RTÜK fines TV channel for showing Gülen linked book on shelf

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The Radio and Television Supreme Council (RTÜK) has fined the Kanal D television channel for airing footage that shows a book linked to the faith-based Gülen movement, accused by the Turkish government of mounting a botched coup attempt last summer, a claim the movement strongly denies.

Turkish media reported on Thursday that Kanal D, which aired the image of a book about the schools affiliated with the Gülen movement on Turkish comedy TV series “Çocuklar Duymasın,” was fined TL 562,000 by RTÜK.

Social media users reacted to seeing the book “Bridges for Peace-Turkish Schools: Windows Opening to the World” on Kanal D and complained to RTÜK.

RTÜK fined the channel on charges of violating the law that bans TV programs that teach the commission of a crime, praise crime organizations and teach criminal techniques.

The İstanbul Chief Public Prosecutor’s Office has launched an investigation into the case.

“Bridges for Peace-Turkish Schools: Windows Opening to the World” was prepared for publication by three esteemed professors — Toktamış Ateş, Eser Karakaş and İlber Ortaylı — and is composed of articles by experts and political leaders on Turkish schools opened by Gülen movement supporters in various parts of the world.

Books written by Turkish Islamic scholar Fethullah Gülen have been presented as evidence of supporting terrorism by the Turkish government.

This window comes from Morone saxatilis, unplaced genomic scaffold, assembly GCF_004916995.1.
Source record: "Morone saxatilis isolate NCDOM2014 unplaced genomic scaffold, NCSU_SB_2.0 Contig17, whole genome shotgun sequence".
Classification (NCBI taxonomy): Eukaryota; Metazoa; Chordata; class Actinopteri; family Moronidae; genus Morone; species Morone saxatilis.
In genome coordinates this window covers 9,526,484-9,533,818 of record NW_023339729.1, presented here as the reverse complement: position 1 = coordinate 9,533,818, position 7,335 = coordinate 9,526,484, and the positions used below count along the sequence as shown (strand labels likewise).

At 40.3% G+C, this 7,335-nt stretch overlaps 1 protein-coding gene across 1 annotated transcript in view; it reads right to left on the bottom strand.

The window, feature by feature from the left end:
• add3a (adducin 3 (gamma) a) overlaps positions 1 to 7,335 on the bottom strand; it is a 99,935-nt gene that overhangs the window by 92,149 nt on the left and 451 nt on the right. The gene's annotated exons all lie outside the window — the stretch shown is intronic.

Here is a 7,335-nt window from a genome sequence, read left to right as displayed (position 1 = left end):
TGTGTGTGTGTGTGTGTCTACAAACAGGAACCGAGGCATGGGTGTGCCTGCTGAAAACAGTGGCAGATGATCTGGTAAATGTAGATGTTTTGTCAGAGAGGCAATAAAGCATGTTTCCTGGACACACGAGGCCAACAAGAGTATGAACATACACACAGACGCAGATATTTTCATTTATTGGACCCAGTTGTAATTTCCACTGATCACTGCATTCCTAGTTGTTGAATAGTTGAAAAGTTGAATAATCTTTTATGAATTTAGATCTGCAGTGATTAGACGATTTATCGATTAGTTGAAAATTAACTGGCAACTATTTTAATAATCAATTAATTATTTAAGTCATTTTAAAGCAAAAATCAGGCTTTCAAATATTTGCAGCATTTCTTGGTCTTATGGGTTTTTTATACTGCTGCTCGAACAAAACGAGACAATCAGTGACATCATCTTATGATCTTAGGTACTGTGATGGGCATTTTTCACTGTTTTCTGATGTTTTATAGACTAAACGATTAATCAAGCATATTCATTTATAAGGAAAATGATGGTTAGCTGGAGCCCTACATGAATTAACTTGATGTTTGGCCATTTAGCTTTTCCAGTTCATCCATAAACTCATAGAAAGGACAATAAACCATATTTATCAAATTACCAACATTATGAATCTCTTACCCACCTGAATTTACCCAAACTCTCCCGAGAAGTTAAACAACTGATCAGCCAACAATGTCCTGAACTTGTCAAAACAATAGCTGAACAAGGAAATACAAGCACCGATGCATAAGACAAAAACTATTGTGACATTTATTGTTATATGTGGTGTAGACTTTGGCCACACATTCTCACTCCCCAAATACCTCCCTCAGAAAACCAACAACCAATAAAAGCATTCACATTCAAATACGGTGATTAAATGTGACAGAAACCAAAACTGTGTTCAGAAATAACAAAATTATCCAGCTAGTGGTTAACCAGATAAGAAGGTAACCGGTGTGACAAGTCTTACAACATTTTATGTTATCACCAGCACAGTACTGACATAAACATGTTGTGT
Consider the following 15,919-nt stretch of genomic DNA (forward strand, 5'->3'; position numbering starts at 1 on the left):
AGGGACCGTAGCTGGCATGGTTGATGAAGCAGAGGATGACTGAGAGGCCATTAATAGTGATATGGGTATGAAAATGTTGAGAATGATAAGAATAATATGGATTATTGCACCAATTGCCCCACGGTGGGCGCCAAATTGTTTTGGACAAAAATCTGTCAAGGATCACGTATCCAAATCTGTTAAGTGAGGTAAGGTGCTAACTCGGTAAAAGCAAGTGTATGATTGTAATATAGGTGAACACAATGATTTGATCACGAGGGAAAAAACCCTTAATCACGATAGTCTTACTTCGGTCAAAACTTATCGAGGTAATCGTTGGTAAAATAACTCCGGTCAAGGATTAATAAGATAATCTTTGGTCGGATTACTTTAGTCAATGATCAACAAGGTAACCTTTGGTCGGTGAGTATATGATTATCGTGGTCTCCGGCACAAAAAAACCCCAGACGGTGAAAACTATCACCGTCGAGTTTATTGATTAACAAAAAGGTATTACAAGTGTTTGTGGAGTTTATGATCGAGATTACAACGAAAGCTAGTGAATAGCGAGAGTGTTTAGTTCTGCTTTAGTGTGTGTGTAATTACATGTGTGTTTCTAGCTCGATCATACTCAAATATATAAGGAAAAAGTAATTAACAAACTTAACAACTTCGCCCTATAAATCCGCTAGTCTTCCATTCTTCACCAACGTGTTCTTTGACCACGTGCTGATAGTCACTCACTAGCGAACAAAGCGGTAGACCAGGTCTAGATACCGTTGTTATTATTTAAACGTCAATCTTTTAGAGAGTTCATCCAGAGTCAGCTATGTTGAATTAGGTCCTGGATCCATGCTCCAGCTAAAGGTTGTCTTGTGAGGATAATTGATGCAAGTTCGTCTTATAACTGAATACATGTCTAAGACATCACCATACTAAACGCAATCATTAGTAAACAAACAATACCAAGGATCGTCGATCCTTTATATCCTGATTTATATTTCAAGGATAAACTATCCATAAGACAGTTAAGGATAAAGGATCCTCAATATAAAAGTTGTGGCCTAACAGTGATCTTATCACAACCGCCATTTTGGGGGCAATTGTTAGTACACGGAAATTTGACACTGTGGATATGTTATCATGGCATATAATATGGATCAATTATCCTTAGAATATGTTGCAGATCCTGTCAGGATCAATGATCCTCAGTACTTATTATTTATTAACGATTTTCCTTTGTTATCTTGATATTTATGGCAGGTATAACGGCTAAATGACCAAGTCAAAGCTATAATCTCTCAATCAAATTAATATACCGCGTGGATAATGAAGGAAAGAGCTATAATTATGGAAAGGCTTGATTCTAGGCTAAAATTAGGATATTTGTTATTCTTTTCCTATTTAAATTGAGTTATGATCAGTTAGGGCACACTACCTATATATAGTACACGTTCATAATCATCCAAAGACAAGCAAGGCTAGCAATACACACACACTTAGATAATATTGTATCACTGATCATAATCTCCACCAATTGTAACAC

Last month, Turkish police detained a university student after finding her fingerprints on books written by Fethullah Gülen that were thrown in the garbage to avoid a witch-hunt launched by the government following a coup attempt on July 15, 2016.

Last year, Çanakkale 18 Mart University (ÇOMÜ) took out of its libraries a total of 3,949 books written by Gülen and his sympathizers.

A textbook was banned just because it features Fethullah Gülen’s initials in a practice question that reads “… from point F to point G …”.

Textbooks that the government has destroyed over their allegedly harmful content weigh 13,000 tons and cost TL 50 million ($16 million).

In September Turkey’s Education Ministry said it would republish 58 state-distributed textbooks in order to eliminate any subliminal messages from the Gülen movement.

The same month Turkey’s Sivas University pulled off the shelf of its libraries all copies of books written by Gülen and his alleged supporters and destroyed them with a shredder.

Also, license plates including the letters “FG” have already been removed from vehicles belonging to the Denizli Courthouse.

The military coup attempt on July 15 of last year killed 249 people and wounded more than a thousand others. Immediately after the putsch, the Justice and Development Party (AKP) government along with President Recep Tayyip Erdoğan pinned the blame on the Gülen movement and initiated a widespread purge aimed at cleansing sympathizers of the movement from within state institutions, dehumanizing its popular figures and putting them in custody.

Turkey’s Justice Ministry announced on July 13 that 50,510 people have been arrested and 169,013 have been the subject of legal proceedings on coup charges since the failed coup.

Turkey has suspended or dismissed more than 150,000 judges, teachers, police and civil servants since July 15.

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